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Publication numberUS714891 A
Publication typeGrant
Publication dateDec 2, 1902
Filing dateMay 4, 1899
Priority dateMay 4, 1899
Publication numberUS 714891 A, US 714891A, US-A-714891, US714891 A, US714891A
InventorsEdwin R Gill
Original AssigneeInv Developing Company
Export CitationBiBTeX, EndNote, RefMan
External Links: USPTO, USPTO Assignment, Espacenet
Transformer and means for winding same.
US 714891 A
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Description  (OCR text may contain errors)

No. 7I4,89I. Patented Dec. 2, I902.

E. R. GILL. TRANSFORMER AND MEANS FORWINDING SAME.

(Application filed M' '4, 1899.)

(No Model.)

TN: uumus PETERS co. mmoumo.,w1xsumoro-, 0 c4 UNITED STATES.

PATENT OFFICE.

EDWVIN R. GILL, OF NEW YORK, N. ASSIGNOR TO INVENTION DEVELOP ING COMPANY, A CORPORATION OF NEW JERSEY.

TRANSFORMER AND MEANS FOR WINDING SAME.

SPECIFICATION forming part of Letters Patent No. 714,891, dated December 2, 1902.

Application filed May 4, 1899. Serial No. 715,529. (No model.)

To aZZ whom, it may concern:

Be it known that I, EDWIN R. GILL, a citizen of the United States, residing in the city, county, and State of New York, have invented a certain new and useful Improvement in Transformers and Means for Winding the Same, of which the following is a specification. My invention relates to an improved form of alternating-current transformer or conro verter and to means for winding and forming the same and involves certain features applicable to a large class of electrical machinery.

One object of my invention is the provision of a form of magnetic core for transformers I 5 which can be quickly and easily constructed and wherein low reluctance per unit of length of magnetic circuit is combined with as short and broad a magnetic circuit as possible. My invention also avoids using iron so disposed as to be out of the shortest path for the magnetic lines. At the same time a saving of copper, and consequently a lessened 0 R loss during working, is accomplished by the disposition of the coils in circular form.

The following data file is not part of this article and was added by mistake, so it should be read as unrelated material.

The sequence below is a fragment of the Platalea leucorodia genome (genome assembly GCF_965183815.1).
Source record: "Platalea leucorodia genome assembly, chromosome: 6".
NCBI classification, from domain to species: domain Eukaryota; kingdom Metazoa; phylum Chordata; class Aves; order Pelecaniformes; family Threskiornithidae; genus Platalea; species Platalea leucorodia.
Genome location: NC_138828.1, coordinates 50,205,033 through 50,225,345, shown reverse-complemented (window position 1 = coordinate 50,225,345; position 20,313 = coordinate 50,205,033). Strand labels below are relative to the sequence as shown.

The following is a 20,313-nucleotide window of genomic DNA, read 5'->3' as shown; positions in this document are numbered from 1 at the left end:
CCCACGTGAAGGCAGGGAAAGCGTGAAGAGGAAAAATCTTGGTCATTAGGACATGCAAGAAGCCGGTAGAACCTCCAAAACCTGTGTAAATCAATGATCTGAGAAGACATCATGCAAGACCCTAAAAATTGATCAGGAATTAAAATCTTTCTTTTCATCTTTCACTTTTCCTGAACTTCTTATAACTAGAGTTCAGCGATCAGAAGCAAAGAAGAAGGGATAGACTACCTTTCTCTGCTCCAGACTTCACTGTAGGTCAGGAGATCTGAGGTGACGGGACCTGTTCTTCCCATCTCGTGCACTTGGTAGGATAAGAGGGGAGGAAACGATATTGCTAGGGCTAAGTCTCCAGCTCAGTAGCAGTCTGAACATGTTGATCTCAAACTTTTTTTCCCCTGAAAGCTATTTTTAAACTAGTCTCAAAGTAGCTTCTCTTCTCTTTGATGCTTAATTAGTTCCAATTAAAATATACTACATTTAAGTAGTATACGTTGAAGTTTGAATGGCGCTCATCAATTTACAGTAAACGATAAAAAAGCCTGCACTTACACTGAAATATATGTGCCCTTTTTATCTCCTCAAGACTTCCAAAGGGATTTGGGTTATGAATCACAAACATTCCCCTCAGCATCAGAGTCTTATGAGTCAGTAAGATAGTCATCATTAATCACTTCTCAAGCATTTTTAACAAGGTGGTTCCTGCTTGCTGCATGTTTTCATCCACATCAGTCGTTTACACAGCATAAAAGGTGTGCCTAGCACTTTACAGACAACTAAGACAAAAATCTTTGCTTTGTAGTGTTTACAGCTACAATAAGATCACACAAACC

Another object of my invention is the provision of means whereby the coils may be wound directly upon my jointless magnetic core with a minimum of labor in applying both copper and insulation.

Another object of my present invention is ary windings in a converter as shall insure a maximum apparent oh mic conductivity therein and shall at the same time take up a minimum space for copper and insulation.

A preferred embodiment of my present invention is shown in the accompanying drawings, wherein Figure 1 is an end view of a transformer built in accordance with my invention before winding, the iron core being cut away on the line a a of Fig. 2. Fig. 2 is a plan view of the same with one half-spool removed. Fig. '3 is a perspective view of a half-spool, showing my preferred disposition of secondary windings and my means for making connections with exterior circuits. Fig. 4 is a detail sectional view of one of my copper-capped terminal knobs, and Fig. 5 is a side view of a detail.

the provision of such a disposition of second- My improved core is made by windin g comminuted iron in continuous lengths in a suitable form in two halves, which are afterward joined for production of a double magnetic circuit. I prefer to wind my half-cores as shown at 1 in the drawings and to use long thin strips of iron or steel. This is clearly indicated in the section in Fig. 1. I prefer to use one continuous length in each halfcore; but it is evident that successive lengths joined together may be used without departing from the practically jointless nature of the magnetic circuit produced. This absence of joints in the magnetic circuits is one of the important features of the class of my inventions to which this present improvement belongs. As wound in the first instance the half-cores are made up of simple coils of iron or mild steel strip in uniform section, and the I cross-section of the resulting half-coresis 7c illustrated by the outer portion of the core as shown in Fig. 1. The open space 2 in Fig.2 shows the type of form or mold upon which I prefer to wind my core-forming strips.

After formation of the half-cores as described above they are set together on their I flat faces on the plane 3 in Figs. 1 and 2, and the two contiguous cross-sections 4 and 5 are machined down orotherwise fitted to a substantially circular cross-section, as shown in Fig. 1.